Guest Bards: Colorblind Emergencies



“¡AGUAS!” he cried.

Mexican people do that.

It means “Careful!” and they’re always

yelling it two seconds after

your near death slip off a curb.


This time, there was a follow up.

“You don’t want the Cruz Ambar to come!”


The Yellow Cross?

Let me explain.


In Mexico, everything is hot,

even the competition to get you on a stretcher.

The Cruz Roja got too big for its scrubs,

and some enterprising paramedic founded Cruz Ambar.


When the emergency airwaves squawk

about a person in distress,

the race is on.

Yellow. Red.

Which color runs fastest?

Which color gets paid?


Cruz Ambar wasn’t just second place during naming:

Their responders get second-rate training.

Their equipment’s out of date.

Yellow is the color of higher chance of infection

but – to be fair – it’s not the black of death.


If they arrive first to claim you, you can refuse care.

The Red Cross will be just minutes behind.

Unconscious, though, you are assumed colorblind.

Into the crayon box ambulance you go!


So perhaps yelling “¡AGUAS!” after someone’s close call

is less a tardy warning,

and more a grateful prayer on their behalf.

Today, they didn’t have to choose

between the primary and secondary colors of pain.


Jennie Saia


Jennie authors the blog Tip of My Tongue. By day, she works as the coordinator for a university writing program. She loves playing with ideas and has been known to follow her passions down some very colorful roads.


Bards’ Verdict:A fascinating poem, telling the story of a place and culture so many of us have no idea about. Beautifully told and filled with intense imagery. Bravo.

11 comments on “Guest Bards: Colorblind Emergencies

  1. zoebyrd says:

    wow! Is that true? I have heard Mexico is highly competitive for things such as medical care etc. but wow… really? Having been in an american ambulance a few times I cant honestly say concious or unconcious would have made a difference… this is sooo interesting. What an intriguing topic! Thanks for guest barding!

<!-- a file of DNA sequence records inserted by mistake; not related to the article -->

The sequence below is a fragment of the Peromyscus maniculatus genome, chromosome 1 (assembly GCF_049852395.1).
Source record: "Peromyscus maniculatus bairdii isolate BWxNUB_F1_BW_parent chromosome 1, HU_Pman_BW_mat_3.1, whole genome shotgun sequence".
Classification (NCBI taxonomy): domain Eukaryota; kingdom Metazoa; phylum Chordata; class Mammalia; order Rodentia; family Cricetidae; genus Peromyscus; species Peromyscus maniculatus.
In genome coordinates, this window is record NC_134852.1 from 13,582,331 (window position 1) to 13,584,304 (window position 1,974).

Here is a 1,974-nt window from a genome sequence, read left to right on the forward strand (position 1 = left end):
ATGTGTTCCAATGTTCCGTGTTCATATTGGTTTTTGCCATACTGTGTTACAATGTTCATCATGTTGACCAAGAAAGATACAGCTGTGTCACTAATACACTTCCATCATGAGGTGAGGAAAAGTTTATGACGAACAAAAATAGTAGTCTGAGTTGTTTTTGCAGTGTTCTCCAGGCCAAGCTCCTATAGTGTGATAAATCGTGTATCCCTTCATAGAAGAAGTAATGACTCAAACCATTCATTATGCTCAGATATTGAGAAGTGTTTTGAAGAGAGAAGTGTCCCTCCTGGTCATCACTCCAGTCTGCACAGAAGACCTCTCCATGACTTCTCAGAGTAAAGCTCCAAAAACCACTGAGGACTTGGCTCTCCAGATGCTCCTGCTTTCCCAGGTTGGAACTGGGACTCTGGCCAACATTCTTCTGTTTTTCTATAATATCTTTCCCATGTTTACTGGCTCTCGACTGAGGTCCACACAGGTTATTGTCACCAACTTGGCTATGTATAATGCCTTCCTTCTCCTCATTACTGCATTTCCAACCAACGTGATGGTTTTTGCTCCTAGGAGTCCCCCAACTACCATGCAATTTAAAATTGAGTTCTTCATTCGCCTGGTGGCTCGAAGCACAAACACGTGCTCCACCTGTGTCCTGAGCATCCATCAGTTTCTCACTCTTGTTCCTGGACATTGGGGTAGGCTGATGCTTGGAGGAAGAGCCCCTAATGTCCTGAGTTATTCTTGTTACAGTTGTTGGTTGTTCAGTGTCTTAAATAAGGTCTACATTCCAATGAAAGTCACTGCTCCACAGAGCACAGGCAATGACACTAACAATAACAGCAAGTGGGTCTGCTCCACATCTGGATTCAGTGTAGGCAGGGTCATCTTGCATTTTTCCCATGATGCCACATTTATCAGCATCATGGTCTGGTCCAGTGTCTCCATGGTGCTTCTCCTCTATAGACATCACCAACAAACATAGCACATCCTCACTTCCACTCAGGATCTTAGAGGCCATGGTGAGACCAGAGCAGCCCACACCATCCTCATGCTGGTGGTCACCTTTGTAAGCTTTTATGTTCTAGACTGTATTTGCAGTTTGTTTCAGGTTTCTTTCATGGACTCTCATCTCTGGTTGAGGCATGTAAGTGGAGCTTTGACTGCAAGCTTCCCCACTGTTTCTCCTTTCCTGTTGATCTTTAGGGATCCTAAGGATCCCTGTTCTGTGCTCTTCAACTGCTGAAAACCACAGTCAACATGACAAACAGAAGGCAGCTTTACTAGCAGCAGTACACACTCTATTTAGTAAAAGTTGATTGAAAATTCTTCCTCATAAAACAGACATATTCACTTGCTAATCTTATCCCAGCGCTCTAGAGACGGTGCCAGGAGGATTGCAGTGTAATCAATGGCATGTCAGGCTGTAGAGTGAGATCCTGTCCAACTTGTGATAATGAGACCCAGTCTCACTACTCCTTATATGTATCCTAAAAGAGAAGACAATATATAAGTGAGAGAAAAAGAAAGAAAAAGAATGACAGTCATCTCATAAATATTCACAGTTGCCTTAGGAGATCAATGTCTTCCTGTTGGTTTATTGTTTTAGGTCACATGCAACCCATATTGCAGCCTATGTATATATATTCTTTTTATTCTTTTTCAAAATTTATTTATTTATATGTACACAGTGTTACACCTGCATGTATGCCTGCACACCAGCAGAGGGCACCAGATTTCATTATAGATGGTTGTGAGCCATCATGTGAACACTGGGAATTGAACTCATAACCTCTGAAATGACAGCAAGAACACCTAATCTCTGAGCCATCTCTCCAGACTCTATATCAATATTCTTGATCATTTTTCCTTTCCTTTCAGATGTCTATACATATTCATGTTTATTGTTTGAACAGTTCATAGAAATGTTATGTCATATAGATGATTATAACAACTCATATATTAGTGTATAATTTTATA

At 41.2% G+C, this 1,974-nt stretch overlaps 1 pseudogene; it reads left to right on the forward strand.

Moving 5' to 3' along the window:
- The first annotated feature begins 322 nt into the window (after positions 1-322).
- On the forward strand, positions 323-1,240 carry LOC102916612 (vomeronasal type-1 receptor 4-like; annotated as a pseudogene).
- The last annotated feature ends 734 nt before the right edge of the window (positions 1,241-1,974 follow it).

Liked by 1 person

    • Jennie Saia says:

      Nice to meet you, Zoe! Thanks for letting me play on your site.

      And this interpretation is according to my ex, who was born and raised in Mexico. I know the Cruz Ambar exists, but all the bits about them being second-rate come straight from him. I tried a little fact-checking and didn’t get far… but what are facts when you’ve got a good story, right? 🙂


  2. […] Colorblind Emergencies, by Jennie Saia, via The Well Tempered Bards […]


  3. bethteliho says:

    No way! I’ve never heard of that. Why isn’t the yellow Amarillo? Is that an American Spanish word for yellow? Like what they teach kids in school, but not really what they say in Mexico?
    Anyway, great poem chica. xo

    Liked by 1 person

    • Jennie Saia says:

      Ambar translates to amber, so it’s a sexier way of saying yellow… y’know, like turqouise is fancier than blue. 😉 But usually, it’s amarillo all the way!

      Thanks for reading, m’dear.


  4. I LOVED the line about not having to chose between the primary and secondary colours of pain — my only critique is that colour has a U in it, darling. (Mu ha ha)

    Liked by 1 person

  5. […] invited me to write at The Well Tempered Bards, a poetry blog she co-hosts every week. Here’s a little sample and her “Bard’s […]


  6. BigLizzy says:

    Great poem, my friend. Such an interesting aspect of that culture. This is one of the coolest things about staying/living abroad. Thousands of little cultural idiosyncrasies creep in, surprise us, and change who we are with no effort. This is why I firmly believe that all Americans should study abroad somewhere. You just can’t get such a densely layered tapestry to one’s life without seeing what else is out there and partaking in daily life in another place. I love your writing so much. You bring it right down to the level of the heart and soul, sis. Nicely done!

    Liked by 1 person

    • Jennie Saia says:

      Lizzy-love! I have missed you lately! Am I just missing you in my Reader, or have you been too busy have adventures to write much?

      Anyway, so good to see you, and thanks for this comment! I’m in complete agreement, and am angling to spend a year working/living abroad with my someday kids while they’re youngish, and then supporting them in studying abroad somewhere else when they’re old enough to choose the place. Mexico changed so much about who I am for the better, it gave me so many memories and slices of life-poetry… like you said, if you don’t travel, you can’t even begin to imagine all the things you don’t know!


  7. Samara says:

    I’ve fallen behind on my blog reading, and tonight I’m finally playing catch up. With your blog, first. I love this. Every bit of it. The story behind the words, the way you write, the use of colors, the COMMENTS even, and the fact that you’re playing on a site of Lizzi’s. What joy ❤



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